Sunday, May 19, 2024

Is the British seaside town back in fashion? I visited Great Yarmouth to find out

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The Time and Tide Museum is also a must. Housed in a former herring curing factory, it still smells of fish and tells, in an engaging, family-friendly way, the colourful history of Great Yarmouth. The staff there are a hoot, and highly knowledgeable. 

Eat this…

A Yarmouth bloater. I looked everywhere for one without success. This local speciality – herring cured with the guts still inside – was once exported all over Europe but is now rare. The fish counter in Yarmouth market only stocked bloaters imported from Norway, but apparently sells local ones in autumn.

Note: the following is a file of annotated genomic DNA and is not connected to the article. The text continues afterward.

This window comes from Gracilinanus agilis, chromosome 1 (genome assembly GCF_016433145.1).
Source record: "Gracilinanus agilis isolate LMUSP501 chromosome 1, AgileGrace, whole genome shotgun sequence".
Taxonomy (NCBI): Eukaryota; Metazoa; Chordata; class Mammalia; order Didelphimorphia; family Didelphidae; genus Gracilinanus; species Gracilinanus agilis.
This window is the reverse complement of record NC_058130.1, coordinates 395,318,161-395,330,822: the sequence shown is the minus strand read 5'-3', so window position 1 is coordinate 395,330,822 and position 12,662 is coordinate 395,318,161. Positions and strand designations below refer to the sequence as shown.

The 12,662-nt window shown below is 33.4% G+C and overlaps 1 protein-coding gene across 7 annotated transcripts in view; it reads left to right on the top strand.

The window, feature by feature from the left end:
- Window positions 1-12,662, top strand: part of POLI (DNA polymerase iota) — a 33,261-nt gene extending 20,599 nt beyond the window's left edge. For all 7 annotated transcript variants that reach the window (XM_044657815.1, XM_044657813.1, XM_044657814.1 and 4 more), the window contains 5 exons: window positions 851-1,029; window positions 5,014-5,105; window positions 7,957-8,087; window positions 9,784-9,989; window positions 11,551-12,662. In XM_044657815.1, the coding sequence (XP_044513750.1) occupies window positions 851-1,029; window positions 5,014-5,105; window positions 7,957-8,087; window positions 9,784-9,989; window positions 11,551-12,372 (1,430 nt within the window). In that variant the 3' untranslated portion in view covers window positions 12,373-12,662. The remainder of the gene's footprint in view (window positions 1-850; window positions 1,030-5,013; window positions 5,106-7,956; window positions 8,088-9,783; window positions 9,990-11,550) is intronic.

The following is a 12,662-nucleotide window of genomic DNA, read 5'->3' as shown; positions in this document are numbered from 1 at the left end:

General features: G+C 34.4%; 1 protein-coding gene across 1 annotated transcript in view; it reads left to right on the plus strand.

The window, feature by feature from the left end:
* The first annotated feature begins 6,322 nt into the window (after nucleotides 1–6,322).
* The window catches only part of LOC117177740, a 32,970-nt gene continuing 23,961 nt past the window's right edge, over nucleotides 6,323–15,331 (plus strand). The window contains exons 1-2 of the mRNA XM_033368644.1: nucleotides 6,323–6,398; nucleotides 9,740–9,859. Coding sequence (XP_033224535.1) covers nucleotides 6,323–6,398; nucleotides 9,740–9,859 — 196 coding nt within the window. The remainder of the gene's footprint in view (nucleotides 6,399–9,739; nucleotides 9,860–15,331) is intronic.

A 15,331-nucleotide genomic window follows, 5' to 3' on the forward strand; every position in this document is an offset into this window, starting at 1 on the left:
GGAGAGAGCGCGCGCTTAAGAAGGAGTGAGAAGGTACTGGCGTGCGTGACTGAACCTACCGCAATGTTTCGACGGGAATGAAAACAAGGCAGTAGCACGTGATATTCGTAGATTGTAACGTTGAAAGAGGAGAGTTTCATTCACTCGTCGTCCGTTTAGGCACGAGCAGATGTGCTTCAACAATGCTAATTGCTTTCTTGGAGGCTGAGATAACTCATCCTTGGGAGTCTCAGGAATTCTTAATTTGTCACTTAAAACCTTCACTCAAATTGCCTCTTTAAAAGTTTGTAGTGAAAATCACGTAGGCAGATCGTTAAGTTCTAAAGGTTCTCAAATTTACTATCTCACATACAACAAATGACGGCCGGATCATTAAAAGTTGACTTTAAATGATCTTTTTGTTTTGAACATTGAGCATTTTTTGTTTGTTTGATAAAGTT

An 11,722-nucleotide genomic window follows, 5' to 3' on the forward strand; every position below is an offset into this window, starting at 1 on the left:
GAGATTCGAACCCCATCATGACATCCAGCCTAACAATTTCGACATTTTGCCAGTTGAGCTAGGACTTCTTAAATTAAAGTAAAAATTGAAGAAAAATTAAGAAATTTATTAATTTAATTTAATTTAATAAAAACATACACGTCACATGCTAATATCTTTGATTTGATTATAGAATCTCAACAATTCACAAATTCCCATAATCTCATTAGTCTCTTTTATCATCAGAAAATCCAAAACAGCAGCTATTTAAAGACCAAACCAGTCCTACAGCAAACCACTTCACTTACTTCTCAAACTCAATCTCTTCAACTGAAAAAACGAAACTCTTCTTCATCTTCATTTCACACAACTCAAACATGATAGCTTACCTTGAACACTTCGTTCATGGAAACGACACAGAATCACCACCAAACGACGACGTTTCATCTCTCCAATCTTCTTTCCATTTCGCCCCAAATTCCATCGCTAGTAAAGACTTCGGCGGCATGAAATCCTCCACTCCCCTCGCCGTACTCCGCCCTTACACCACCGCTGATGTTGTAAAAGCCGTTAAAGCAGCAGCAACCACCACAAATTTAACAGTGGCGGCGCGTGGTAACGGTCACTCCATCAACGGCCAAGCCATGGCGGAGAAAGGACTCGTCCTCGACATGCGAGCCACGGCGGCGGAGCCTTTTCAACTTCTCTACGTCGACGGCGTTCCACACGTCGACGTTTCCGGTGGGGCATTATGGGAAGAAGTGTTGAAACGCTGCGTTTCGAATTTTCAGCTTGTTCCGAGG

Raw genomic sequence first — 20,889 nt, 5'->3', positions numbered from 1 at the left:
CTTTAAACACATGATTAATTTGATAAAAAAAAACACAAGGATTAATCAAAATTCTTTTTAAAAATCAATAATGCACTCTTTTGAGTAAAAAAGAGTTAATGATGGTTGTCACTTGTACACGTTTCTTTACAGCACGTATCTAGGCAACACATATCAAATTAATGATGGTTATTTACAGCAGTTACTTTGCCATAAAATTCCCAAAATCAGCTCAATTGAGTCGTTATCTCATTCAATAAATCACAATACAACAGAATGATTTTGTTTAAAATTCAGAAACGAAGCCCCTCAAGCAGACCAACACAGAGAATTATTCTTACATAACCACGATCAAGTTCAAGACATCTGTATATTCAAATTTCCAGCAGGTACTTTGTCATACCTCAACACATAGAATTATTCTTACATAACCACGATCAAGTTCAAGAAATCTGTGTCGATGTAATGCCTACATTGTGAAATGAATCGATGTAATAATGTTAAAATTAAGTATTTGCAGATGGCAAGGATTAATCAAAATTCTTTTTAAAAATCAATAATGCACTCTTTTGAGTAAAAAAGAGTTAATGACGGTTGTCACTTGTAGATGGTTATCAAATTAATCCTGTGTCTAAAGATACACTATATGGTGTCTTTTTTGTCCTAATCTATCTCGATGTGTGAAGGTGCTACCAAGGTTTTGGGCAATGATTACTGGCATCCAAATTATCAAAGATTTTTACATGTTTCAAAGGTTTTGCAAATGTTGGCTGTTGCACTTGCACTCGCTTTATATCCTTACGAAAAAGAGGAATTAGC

Defeated, I drank to a local success story in the Blackfriars Tavern, which was recently crowned Norfolk pub of the year and Norfolk cider pub of the year. Not bad for a boozer that was shut for half a decade before Covid. “This was my lockdown project,” owner Pharez Smith tells me, while I sip cider. “Some people made sourdough; I renovated a pub.”   

But don’t do this…

Britannia Pier. Unlike most piers, this one doesn’t jut out into the sea, but instead hovers above the sand. It’s basically elaborate decking. There’s a theatre on the end, which is made of corrugated steel and looks like a North American grain store. 

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